OVL: Tommy Emmanuel is a guitar guru and what I would aspire to be as a performer, I have had the honor of meeting Tommy a few times after his performances and a number of the guitarists on my label have toured with him (Don Ross, Gareth Pearson) I am crossing my fingers I get that opportunity!

The story of how Phil Emmanuel and I met is quite interesting. In the early 1980’s my father Perry Larkins designed using airbrush and canvas, an album cover for Phil Emmanuel. My father used to jam on his harmonica with the brothers at the iconic Ettamogah Pub. It was probably 3 or 4 lessons into the master class with Phil that this connection was made known; you should have seen his face! Phil is a great teacher and all round nice guy, he was a real treat to perform with, and it’s an honor to call him my friend.

The albums I find inspiring still to this day are: Only, and Endless Road by Tommy Emmanuel, Celtic Gypsy by Andrew White, Passion Session by Don Ross and pretty much everything by Pat Metheny, Kaki King and Michael Hedges.

mwe3: What guitars do you play live with and also what guitars do you record with? Do you have and record with electric guitars and also how about strings and favorite enhancing effects you use in live and in the studio?

OVL: I recorded Wandering Hands with a Stonebridge guitar, which is the North American distributor for Furch guitars (Czech Republic).

After performing at the Montreal Guitar show in June of this year (Also known as the Montreal Jazz Festival), I discovered my new favorite guitar, the Chatelier guitar from France. You can expect to see and hear me playing this guitar for a long time! A beautifully crafted instrument to be sure. Without giving to much of my secret recipe away, I have fallen in love with the combination of acoustic guitar with fretless bass and slide guitar, and also the Fender Telecaster for harmonies and ‘ghost tracks’. These instruments combined with subtle digital loops make up the majority of production on Wandering Hands. I am now working to replicate this production live using a loop pedal, not as a tool for building a song live, but more for triggering prerecorded harmonies and bass lines at certain points throughout my performance to give the listeners a little taste of the album.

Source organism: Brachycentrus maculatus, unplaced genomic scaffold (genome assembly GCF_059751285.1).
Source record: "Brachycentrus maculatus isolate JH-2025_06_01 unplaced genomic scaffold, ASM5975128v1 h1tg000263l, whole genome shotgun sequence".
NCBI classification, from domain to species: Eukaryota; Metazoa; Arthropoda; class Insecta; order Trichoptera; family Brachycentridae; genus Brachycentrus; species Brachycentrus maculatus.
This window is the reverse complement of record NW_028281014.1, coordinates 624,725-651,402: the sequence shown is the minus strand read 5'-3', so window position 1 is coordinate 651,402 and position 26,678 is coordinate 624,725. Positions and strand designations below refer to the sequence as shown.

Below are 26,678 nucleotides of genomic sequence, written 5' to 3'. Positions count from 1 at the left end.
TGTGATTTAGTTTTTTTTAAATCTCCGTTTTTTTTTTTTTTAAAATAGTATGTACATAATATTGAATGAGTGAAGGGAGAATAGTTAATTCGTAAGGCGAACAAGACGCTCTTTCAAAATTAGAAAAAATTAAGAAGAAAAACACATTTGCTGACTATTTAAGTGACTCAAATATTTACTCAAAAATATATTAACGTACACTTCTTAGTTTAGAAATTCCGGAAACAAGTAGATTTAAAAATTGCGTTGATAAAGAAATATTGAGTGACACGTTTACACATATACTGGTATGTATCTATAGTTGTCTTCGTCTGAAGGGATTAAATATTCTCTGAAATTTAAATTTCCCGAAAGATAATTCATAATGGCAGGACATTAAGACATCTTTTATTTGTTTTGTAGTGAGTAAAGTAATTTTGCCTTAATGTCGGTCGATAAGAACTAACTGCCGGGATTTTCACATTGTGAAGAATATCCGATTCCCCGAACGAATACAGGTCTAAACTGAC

mwe3: And how did you become involved with Candyrat Records, the label that released your CD here in the US? They seem to be doing some great things for the guitar these days.

OVL: Candyrat Records is the central hub for today’s modern progressive finger style guitar genre. It is where my music lives.

I first made an appearance on the label when my duo released the album The Express in 2008. Candyrat at this stage was open to distribute the album, but was waiting for us to pull out the big guns with our most recent album Myriad before signing an album exclusively. We have a great deal of thanks owed to our producer and mentor Andrew White for our connection to Candyrat Records, as most successful musicians would be aware, it is the help of experienced and accomplished artists that can save the ‘up-and-coming’ years of trial and error, and for that we are forever grateful.

mwe3: What other things interest you besides guitar playing and music? Hobbies, interests, causes?

OVL: I have worked in the area of environmental fieldwork and horticulture for the best part of a decade; it’s what paid the bills before I made the terrifying leap of faith into the life of a full time musician (laughs). So you could say I am a green thumb at heart, I have also been involved in fund raising for children in Africa as well as many local events to promote original art.

mwe3: How about future plans moving forward including promoting the Wandering Hands CD in Australia and the US?

OVL: I am working now to perform my music all over the world, applying for festivals to use as key dates to book smaller shows around. My album is already being promoted on around 100 radio stations in the US and Australia, and I have a number of new videos to be released online.

As far as new projects, I have a number of things in the pipeline with Candyrat as well as new contacts in Asia and Europe. It’s time to work hard, travel the world and share what I do best with the people that enjoy original music!

Thanks to Owen Van Larkins @


Attention Artists and Record Companies: Have your CD reviewed by
Send to
: CD Reviews Editor Robert Silverstein, P.O. Box 630249, Little Neck, N.Y. 11363-0249
CD Reviews Feature Reviews & Features Archive Photo Archive Contact MWE3 Home


Copyright 1999-2012 - All Rights Reserved